Do you ever smack your head and think, "gee I wish I'd had that excuse when I was in school?" Well, I had a serious case of that today.
Lightning struck my building yesterday afternoon, messing up my clocks, frying my cable box, and exploding my toothpaste. It also left three big gouges on the bank of the small lake by my apartment. When I first saw those, I thought we were about to have a humongous sinkhole...humongous is so a word...look it up in any dictionary written in Texas. In such a tome you'll find other great words like tuit. You know like "I've got to get down tuit." And then there's the ever popular aaahhhyyyysss, as in "hey, coach, I'aunt some aaahhhyyysss..." If you can't understand that one, write me and I'll translate for you. It is deeply Texan, of a form rarely spoken these days, deep East Texas speak.
I digress - don't I always? Anyhoo, there was a loud pop yesterday afternoon while I was editing my latest manuscript. So I powered down the pc and the modem and shut off everything.
See, I'm not used to the lightning like they have here in Florida. I grew up smack dab in Tornado Alley. I got used to having to "duck and cover" in school, equally effective for tornadoes or the occasional hydrogen bomb scare...It gave me a long held belief that I will kowtow to no one, not even a hydrogen bomb...I mean what's the use in that case? If you're close enough you'll melt anyway, might as well face it on your feet, instead of with your bum sticking up in the air. Oh please don't melt me, Mr.Bomb!!!
I've been in several tornadoes in my lifetime, recognize the "freight train" sound they make. Fortunately, I've never had my home take a direct hit, but I've seen devastating damage first hand, including from a couple of EF-5 tornadoes. Did you know that one has multiple vortexes swirling around the center? The Cheyenne Indians used to say if you saw the "dead man walking" you would soon die. An EF-5 tornado seen from a distance looks just like a huge man walking, moving his arms and legs. If you're close enough to see that, kiss yourself goodbye, unless you've got a really fast car and a keen sense of direction in your panic.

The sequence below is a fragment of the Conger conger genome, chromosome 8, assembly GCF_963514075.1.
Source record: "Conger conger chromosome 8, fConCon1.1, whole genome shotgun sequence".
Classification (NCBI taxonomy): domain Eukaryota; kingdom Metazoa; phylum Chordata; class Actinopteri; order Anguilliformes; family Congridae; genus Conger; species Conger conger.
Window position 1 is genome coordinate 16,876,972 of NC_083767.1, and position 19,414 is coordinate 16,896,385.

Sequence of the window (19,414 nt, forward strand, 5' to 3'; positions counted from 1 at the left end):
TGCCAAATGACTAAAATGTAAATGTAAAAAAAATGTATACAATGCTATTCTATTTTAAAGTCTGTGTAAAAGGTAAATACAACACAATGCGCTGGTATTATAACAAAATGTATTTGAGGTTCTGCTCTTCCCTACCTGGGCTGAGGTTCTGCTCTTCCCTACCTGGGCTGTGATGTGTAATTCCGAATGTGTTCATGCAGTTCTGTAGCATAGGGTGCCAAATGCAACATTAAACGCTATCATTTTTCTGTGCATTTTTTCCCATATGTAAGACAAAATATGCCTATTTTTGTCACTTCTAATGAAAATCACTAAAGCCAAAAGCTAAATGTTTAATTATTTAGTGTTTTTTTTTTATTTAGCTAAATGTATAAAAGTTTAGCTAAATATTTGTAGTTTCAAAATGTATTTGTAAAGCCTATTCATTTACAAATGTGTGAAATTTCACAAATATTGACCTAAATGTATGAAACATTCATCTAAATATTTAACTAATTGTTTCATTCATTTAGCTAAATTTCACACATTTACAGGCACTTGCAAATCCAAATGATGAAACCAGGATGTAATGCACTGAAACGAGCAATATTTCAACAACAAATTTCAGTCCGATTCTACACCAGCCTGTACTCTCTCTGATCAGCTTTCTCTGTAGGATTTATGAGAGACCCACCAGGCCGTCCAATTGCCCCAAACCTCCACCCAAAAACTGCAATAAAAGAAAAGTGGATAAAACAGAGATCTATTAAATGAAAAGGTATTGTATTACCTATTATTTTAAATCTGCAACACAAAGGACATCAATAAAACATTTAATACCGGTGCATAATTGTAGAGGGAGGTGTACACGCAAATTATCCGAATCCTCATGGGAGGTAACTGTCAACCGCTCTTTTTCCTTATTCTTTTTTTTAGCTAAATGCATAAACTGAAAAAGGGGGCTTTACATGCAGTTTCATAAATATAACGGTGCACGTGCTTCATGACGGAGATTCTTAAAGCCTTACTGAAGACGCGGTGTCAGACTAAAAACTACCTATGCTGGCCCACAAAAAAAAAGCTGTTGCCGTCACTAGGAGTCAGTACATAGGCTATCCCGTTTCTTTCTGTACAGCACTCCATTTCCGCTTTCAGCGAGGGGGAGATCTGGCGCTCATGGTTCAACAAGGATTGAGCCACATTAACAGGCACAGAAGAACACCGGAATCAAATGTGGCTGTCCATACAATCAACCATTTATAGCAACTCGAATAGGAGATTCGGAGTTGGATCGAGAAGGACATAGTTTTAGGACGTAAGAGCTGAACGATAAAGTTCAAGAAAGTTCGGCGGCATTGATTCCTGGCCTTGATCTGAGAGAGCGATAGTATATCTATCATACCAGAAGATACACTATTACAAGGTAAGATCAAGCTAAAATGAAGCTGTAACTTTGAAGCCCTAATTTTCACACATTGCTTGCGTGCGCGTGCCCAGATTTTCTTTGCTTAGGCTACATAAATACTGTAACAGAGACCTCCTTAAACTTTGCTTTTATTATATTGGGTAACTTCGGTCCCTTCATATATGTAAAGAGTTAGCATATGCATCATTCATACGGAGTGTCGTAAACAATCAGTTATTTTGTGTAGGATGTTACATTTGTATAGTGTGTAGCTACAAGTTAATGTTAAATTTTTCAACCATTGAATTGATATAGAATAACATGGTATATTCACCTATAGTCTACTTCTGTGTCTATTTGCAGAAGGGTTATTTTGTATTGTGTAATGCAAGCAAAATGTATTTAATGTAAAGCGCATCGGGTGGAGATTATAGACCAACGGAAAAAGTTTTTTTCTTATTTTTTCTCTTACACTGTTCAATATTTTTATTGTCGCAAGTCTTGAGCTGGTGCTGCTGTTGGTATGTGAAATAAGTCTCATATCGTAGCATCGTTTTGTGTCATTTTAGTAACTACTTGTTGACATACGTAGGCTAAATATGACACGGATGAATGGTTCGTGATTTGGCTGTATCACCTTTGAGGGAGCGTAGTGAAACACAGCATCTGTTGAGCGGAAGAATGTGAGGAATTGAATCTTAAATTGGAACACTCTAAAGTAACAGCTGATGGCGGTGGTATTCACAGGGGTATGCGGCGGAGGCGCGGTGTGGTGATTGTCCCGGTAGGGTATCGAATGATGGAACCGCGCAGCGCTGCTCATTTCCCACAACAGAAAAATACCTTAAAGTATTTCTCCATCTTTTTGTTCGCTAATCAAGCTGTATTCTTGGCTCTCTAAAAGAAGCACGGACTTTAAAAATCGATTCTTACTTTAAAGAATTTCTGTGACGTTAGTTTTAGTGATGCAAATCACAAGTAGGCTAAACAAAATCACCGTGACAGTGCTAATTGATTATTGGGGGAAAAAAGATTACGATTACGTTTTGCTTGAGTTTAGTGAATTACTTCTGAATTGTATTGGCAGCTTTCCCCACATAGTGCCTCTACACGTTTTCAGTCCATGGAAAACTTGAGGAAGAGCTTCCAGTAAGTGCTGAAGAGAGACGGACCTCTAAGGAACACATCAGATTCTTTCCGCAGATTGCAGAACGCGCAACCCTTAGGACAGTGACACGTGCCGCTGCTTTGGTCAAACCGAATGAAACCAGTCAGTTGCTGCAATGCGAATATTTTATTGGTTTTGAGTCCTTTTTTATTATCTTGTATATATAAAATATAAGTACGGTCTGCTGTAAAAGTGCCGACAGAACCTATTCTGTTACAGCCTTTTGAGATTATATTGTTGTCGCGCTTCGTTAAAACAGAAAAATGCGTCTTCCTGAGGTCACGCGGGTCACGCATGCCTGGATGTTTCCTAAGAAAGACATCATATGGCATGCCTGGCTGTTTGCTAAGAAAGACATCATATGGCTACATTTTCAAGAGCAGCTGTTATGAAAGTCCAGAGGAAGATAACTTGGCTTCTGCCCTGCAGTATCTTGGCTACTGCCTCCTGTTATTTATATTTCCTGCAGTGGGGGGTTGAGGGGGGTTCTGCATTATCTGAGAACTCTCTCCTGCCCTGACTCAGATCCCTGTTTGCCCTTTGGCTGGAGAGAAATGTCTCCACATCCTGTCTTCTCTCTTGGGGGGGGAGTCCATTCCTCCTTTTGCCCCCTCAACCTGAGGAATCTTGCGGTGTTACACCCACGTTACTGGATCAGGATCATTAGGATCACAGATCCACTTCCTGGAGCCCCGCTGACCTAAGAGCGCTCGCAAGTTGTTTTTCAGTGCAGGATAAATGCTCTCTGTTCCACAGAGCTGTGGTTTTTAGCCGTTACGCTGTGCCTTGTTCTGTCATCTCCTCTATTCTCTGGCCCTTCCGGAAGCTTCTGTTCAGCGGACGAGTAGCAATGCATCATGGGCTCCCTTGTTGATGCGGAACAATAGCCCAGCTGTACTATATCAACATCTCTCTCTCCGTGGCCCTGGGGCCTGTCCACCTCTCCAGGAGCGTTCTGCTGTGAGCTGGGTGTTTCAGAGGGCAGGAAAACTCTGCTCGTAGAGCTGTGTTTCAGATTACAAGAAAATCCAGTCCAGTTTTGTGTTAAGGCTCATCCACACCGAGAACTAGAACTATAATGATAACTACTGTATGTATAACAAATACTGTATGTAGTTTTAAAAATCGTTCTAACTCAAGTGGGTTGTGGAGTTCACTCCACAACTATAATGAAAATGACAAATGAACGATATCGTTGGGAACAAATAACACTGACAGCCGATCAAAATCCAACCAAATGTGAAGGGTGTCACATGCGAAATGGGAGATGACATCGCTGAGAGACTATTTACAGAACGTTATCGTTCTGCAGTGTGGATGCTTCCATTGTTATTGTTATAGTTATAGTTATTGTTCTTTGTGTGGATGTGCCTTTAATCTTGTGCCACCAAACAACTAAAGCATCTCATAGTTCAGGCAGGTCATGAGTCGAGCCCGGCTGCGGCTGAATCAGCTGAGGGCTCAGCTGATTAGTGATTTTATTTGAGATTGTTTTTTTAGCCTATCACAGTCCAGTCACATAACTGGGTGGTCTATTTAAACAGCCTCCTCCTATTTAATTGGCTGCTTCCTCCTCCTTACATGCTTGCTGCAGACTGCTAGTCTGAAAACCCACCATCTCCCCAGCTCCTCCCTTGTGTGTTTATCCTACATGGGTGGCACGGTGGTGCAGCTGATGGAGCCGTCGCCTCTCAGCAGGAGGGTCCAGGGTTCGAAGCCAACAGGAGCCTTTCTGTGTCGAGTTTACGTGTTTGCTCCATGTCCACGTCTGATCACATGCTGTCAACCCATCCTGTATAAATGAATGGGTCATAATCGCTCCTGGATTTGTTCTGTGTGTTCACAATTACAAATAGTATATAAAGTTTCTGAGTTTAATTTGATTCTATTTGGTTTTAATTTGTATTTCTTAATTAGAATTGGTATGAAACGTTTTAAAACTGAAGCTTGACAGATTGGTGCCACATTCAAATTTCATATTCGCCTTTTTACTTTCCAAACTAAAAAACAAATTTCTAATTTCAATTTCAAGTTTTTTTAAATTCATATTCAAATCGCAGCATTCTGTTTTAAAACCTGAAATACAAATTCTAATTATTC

We had lightning strikes in Texas, too, usually took out our television set...no comment there...but the worst one I ever experienced was in Miami when I was four years old.
We were visiting my mother's parents. She was on one side of the den at an ironing board pressing one of Dad's shirts. I was on the other side of the room watching television. (yeah, right, a little mini-couch potato or tater tot.) There was an enormous bang which made my ears ring. A bright, bright bolt shot through the screen door, cut through the room between my mom and me and killed the (you guessed it!) television, taking the iron out as well. Needless to say that memory has remained intact all these years later. NO, not because the TV died, but because of the violence of the sound and the bolt which blew up the TV and smoked the iron.
More people are killed by lightning in Florida than anywhere else in the world. And yet every time there's a storm nearby you can see people on the beach and the golf course with the "I am invincible - that won't happen to me" mindset. Sigh...
But back to the toothpaste - today I had to replace the cable box and it still doesn't work. They're not sending out a technician to check the line until Tuesday...I mean, I am going to miss Game of Thrones tomorrow night and Longmire's 3rd season premiere on Monday night. Thank goodness for a big DVD collection and a working TV this time.
Okay, okay back to the toothpaste - the piece of resistance was when I went into my dressing room last night and found my black marble counter top covered in green goo puddled around what had been a full tube of toothpaste. Of course now it resembles one shared by adolescent siblings who have a running battle about who can squeeze it the hardest. I never knew the energy in a lightning bolt could do that, but it must have. The toothpaste tube was fine when I saw it earlier in the day closed tightly and upright. It was still upright last night with it's innards messing up my marble...The things you learn!
Though this has been written out of frustration for two difficult days dealing with my aging father, the incidents are all true, even if the mode of writing has the tongue firmly planted in the cheek.
Remember this, in lightning storms, especially in Florida, turn off all electrical equipment, and protect your toothpaste...your countertops, no matter their composition, will be forever grateful.
Until next time, take care.